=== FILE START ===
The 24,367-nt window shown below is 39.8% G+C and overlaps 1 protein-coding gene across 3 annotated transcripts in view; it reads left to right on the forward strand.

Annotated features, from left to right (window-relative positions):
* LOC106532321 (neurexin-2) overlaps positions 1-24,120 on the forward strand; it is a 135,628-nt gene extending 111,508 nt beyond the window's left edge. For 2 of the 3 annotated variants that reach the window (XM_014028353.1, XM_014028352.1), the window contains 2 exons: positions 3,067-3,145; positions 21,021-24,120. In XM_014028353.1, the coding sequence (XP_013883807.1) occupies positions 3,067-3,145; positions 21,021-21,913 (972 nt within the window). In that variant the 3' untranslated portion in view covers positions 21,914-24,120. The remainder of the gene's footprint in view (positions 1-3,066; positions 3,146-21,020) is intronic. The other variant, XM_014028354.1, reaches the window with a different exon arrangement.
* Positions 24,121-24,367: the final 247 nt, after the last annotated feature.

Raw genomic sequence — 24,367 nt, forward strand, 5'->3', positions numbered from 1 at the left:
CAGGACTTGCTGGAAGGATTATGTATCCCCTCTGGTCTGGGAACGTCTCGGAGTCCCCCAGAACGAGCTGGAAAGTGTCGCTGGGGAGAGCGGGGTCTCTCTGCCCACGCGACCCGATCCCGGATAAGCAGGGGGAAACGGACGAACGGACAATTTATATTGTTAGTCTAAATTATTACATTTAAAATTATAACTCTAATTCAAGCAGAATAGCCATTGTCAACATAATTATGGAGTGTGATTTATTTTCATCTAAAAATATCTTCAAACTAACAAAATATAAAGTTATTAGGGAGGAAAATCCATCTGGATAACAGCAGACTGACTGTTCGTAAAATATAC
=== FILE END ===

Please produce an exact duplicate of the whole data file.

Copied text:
The 24,367-nt window shown below is 39.8% G+C and overlaps 1 protein-coding gene across 3 annotated transcripts in view; it reads left to right on the forward strand.

Annotated features, from left to right (window-relative positions):
* LOC106532321 (neurexin-2) overlaps positions 1-24,120 on the forward strand; it is a 135,628-nt gene extending 111,508 nt beyond the window's left edge. For 2 of the 3 annotated variants that reach the window (XM_014028353.1, XM_014028352.1), the window contains 2 exons: positions 3,067-3,145; positions 21,021-24,120. In XM_014028353.1, the coding sequence (XP_013883807.1) occupies positions 3,067-3,145; positions 21,021-21,913 (972 nt within the window). In that variant the 3' untranslated portion in view covers positions 21,914-24,120. The remainder of the gene's footprint in view (positions 1-3,066; positions 3,146-21,020) is intronic. The other variant, XM_014028354.1, reaches the window with a different exon arrangement.
* Positions 24,121-24,367: the final 247 nt, after the last annotated feature.

Raw genomic sequence — 24,367 nt, forward strand, 5'->3', positions numbered from 1 at the left:
CAGGACTTGCTGGAAGGATTATGTATCCCCTCTGGTCTGGGAACGTCTCGGAGTCCCCCAGAACGAGCTGGAAAGTGTCGCTGGGGAGAGCGGGGTCTCTCTGCCCACGCGACCCGATCCCGGATAAGCAGGGGGAAACGGACGAACGGACAATTTATATTGTTAGTCTAAATTATTACATTTAAAATTATAACTCTAATTCAAGCAGAATAGCCATTGTCAACATAATTATGGAGTGTGATTTATTTTCATCTAAAAATATCTTCAAACTAACAAAATATAAAGTTATTAGGGAGGAAAATCCATCTGGATAACAGCAGACTGACTGTTCGTAAAATATAC